Sunday, July 20, 2014

Methodology Sunday with NGSQ: A Boren Family in Pittsburgh

Samuel W. Boren's 1898 Pittsburgh death certificate said that he was 69 and that his parents were both named Boren. Ten years later his grandson wrote down a more informative, brief, and entirely unsourced profile of Samuel's birth family. In the June issue of the National Genealogical Society Quarterly, I treated it as a hypothesis and managed to confirm it, relying on indirect evidence and evidence from better-documented siblings.

Key records were censuses, city directories, Methodist newspapers and records, tax lists, property records, and vital records (in a state other than Pennsylvania). Key tools included establishing a migration chronology (mostly in and around Pittsburgh), creating tables to condense and correlate multiple pieces of evidence, and establishing connections between Samuel, each of his two brothers, and their sisters.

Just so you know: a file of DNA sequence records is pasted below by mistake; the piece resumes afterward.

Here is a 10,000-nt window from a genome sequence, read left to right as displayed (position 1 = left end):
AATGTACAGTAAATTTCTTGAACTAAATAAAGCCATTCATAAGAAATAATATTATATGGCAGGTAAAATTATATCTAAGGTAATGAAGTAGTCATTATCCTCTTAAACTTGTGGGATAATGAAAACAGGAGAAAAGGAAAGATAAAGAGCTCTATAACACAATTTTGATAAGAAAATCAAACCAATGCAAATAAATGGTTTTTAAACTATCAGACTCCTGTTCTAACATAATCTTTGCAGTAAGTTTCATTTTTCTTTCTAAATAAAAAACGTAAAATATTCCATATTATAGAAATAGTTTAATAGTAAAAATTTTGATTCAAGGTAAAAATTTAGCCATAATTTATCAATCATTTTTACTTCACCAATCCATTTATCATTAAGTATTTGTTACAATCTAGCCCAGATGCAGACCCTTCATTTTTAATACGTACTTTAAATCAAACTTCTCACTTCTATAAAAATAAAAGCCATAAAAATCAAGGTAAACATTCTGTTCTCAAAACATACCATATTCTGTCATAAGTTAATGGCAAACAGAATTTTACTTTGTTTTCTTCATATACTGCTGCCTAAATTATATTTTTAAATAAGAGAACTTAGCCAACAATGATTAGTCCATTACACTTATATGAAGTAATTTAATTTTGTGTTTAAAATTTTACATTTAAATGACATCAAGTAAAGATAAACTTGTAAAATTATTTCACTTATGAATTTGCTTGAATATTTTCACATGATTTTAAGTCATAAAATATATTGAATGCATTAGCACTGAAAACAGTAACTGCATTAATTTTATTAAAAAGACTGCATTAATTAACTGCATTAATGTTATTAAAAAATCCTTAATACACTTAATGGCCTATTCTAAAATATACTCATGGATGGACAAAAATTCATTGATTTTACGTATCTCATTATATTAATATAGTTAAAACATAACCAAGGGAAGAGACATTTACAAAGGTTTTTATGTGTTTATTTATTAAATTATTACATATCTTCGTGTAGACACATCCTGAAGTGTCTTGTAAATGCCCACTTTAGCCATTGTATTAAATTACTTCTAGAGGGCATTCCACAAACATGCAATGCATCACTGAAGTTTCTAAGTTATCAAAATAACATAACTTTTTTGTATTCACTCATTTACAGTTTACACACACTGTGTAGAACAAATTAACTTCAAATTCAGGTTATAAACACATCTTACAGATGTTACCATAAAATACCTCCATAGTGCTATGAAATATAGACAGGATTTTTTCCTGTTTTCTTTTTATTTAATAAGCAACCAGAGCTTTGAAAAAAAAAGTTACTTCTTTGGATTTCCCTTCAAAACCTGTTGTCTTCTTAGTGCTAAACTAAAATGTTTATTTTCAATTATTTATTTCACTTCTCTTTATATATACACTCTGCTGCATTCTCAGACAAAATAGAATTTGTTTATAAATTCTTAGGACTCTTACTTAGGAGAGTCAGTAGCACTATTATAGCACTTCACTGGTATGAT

Of course, the conclusion that Samuel's parents were John Boren and Elizabeth Moore just sets up two more tricky parentage problems in early 19th-century "Dark Age" western Pennsylvania genealogy.

Like many articles, this one has had multiple incarnations. It is the more finished version of a case presented to half of the January 2014 Salt Lake Institute of Genealogy Advanced Evidence Practicum. And it will be one of several proof arguments to be dissected in the January 2015 SLIG course "From Confusion to Conclusion." Samuel was or is my great-great-great grandfather-in-law.

Harold Henderson, "Testing Family Lore to Determine the Parentage of Samuel W. Boren of Pittsburgh," National Genealogical Society Quarterly 102 (June 2014): 97-110.

Harold Henderson, "Methodology Sunday with NGSQ: A Boren Family in Pittsburgh," Midwestern Microhistory: A Genealogy Blog, posted 20 July 2014 ( : viewed [date]). [Please feel free to link to the specific post if you prefer.]

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